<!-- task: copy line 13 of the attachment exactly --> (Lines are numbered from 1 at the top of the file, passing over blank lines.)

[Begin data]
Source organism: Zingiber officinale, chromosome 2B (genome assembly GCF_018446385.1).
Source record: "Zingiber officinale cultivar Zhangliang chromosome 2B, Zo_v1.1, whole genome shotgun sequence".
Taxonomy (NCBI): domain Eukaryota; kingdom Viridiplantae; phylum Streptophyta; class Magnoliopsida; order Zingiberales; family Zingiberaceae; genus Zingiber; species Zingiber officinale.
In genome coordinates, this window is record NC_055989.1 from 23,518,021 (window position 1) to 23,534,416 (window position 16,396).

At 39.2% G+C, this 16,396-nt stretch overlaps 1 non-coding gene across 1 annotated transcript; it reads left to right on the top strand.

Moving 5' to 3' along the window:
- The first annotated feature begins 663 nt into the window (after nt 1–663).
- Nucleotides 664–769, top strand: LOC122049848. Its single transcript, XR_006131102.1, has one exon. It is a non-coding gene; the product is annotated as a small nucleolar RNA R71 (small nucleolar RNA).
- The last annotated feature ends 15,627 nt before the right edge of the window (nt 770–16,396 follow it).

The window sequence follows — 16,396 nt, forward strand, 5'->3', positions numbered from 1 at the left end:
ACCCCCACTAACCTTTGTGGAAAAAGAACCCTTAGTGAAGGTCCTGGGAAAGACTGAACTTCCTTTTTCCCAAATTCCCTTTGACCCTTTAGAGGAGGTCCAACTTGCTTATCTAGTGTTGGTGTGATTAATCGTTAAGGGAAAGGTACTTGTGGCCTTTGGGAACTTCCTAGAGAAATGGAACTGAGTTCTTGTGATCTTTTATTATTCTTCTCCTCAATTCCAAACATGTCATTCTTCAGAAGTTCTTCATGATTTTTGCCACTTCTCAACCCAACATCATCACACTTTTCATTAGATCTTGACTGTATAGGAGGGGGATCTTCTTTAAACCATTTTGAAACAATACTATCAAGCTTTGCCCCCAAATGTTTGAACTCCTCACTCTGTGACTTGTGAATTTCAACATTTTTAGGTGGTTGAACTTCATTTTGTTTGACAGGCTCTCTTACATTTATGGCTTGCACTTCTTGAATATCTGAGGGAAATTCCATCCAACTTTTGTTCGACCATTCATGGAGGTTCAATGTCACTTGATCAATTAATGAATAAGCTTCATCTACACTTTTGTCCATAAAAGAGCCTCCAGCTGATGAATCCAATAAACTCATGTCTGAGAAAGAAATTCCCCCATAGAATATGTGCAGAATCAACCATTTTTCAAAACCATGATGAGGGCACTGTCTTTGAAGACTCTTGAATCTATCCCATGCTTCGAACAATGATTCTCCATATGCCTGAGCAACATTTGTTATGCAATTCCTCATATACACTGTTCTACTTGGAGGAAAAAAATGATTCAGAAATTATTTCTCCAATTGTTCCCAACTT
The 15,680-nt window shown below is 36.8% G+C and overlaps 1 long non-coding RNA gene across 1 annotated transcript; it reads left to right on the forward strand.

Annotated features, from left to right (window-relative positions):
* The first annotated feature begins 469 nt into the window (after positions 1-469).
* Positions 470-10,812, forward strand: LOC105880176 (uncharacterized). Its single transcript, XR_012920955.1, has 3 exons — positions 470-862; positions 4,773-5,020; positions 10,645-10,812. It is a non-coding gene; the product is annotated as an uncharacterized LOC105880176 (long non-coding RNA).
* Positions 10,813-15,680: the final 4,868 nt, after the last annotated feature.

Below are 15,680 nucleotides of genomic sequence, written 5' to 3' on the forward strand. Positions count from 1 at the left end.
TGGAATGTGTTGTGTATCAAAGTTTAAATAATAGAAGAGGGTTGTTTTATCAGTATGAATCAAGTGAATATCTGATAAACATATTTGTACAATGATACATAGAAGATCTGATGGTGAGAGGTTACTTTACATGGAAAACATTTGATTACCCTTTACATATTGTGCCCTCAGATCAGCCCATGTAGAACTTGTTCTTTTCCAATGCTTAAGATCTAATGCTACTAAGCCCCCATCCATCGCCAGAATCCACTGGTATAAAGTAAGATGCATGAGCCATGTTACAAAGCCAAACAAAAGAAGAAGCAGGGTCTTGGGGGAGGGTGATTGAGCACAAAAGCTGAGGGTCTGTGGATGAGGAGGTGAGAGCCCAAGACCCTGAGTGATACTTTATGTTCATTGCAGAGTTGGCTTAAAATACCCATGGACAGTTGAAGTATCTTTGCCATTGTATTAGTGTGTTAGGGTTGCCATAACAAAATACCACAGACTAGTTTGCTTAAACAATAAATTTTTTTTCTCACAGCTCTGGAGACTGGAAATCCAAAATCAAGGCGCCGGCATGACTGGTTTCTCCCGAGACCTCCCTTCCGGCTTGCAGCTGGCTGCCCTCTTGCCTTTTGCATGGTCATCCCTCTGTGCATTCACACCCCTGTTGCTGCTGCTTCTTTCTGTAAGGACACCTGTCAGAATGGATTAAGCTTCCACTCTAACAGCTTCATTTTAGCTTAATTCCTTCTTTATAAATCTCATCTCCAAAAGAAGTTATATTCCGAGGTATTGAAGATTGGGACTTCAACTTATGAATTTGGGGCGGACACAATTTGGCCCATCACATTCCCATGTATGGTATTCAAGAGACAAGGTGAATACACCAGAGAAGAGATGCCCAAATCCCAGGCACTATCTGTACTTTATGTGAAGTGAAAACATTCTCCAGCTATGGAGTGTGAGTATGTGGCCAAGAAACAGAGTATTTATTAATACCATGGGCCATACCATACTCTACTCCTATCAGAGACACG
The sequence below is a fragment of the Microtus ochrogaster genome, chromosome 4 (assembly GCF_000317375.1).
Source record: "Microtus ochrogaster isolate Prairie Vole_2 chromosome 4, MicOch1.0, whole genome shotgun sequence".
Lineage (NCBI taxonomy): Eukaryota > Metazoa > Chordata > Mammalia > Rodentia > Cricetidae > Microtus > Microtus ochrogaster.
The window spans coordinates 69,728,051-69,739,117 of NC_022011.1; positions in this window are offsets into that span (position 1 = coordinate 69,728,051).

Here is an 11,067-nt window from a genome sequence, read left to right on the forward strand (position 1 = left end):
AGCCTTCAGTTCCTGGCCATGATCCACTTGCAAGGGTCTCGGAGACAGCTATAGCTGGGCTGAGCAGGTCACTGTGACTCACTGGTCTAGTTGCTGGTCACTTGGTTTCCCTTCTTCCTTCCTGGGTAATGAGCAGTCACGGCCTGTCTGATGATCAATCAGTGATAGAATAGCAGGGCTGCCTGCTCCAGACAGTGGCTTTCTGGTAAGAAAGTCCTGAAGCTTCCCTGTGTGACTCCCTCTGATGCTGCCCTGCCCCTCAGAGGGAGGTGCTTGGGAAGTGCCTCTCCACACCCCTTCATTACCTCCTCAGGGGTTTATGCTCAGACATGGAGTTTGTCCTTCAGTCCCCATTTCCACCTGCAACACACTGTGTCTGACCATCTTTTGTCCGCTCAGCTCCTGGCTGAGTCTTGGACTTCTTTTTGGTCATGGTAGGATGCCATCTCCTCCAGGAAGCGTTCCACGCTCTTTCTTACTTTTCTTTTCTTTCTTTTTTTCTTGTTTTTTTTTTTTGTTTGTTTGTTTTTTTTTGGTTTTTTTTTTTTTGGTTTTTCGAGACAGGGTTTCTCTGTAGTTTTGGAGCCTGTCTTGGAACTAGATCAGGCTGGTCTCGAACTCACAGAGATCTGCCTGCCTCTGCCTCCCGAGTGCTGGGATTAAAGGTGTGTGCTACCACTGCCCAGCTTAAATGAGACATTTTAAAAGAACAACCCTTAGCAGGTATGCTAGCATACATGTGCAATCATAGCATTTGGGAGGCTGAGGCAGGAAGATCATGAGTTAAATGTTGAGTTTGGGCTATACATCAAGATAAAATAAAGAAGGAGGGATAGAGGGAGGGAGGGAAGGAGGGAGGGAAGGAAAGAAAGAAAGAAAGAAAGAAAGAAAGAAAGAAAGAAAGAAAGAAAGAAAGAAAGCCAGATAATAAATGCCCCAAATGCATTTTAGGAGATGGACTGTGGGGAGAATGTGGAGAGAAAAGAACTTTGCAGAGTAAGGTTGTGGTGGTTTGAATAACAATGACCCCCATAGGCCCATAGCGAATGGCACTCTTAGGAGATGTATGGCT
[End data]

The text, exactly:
Annotated features, from left to right (window-relative positions):